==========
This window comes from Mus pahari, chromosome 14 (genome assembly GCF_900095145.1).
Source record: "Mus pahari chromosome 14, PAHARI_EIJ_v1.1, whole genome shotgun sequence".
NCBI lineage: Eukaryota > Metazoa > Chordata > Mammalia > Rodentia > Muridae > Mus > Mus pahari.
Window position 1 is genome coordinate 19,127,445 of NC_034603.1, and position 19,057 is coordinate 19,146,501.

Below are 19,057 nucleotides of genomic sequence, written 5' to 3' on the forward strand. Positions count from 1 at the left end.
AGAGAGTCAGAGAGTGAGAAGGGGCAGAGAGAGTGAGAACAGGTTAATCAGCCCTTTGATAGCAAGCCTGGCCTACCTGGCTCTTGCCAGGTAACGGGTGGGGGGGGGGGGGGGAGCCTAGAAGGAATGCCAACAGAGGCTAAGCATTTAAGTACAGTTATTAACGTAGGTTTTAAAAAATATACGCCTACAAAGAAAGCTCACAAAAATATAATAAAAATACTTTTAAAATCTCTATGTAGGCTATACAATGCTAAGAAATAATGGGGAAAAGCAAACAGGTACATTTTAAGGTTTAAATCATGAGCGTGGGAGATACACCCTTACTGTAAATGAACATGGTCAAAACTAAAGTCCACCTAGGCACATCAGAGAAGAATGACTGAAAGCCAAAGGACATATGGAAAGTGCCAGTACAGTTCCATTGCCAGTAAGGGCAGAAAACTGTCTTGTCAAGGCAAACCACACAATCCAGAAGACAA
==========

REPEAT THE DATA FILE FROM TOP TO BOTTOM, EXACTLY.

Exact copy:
This window comes from Mus pahari, chromosome 14 (genome assembly GCF_900095145.1).
Source record: "Mus pahari chromosome 14, PAHARI_EIJ_v1.1, whole genome shotgun sequence".
NCBI lineage: Eukaryota > Metazoa > Chordata > Mammalia > Rodentia > Muridae > Mus > Mus pahari.
Window position 1 is genome coordinate 19,127,445 of NC_034603.1, and position 19,057 is coordinate 19,146,501.

Below are 19,057 nucleotides of genomic sequence, written 5' to 3' on the forward strand. Positions count from 1 at the left end.
AGAGAGTCAGAGAGTGAGAAGGGGCAGAGAGAGTGAGAACAGGTTAATCAGCCCTTTGATAGCAAGCCTGGCCTACCTGGCTCTTGCCAGGTAACGGGTGGGGGGGGGGGGGGGAGCCTAGAAGGAATGCCAACAGAGGCTAAGCATTTAAGTACAGTTATTAACGTAGGTTTTAAAAAATATACGCCTACAAAGAAAGCTCACAAAAATATAATAAAAATACTTTTAAAATCTCTATGTAGGCTATACAATGCTAAGAAATAATGGGGAAAAGCAAACAGGTACATTTTAAGGTTTAAATCATGAGCGTGGGAGATACACCCTTACTGTAAATGAACATGGTCAAAACTAAAGTCCACCTAGGCACATCAGAGAAGAATGACTGAAAGCCAAAGGACATATGGAAAGTGCCAGTACAGTTCCATTGCCAGTAAGGGCAGAAAACTGTCTTGTCAAGGCAAACCACACAATCCAGAAGACAA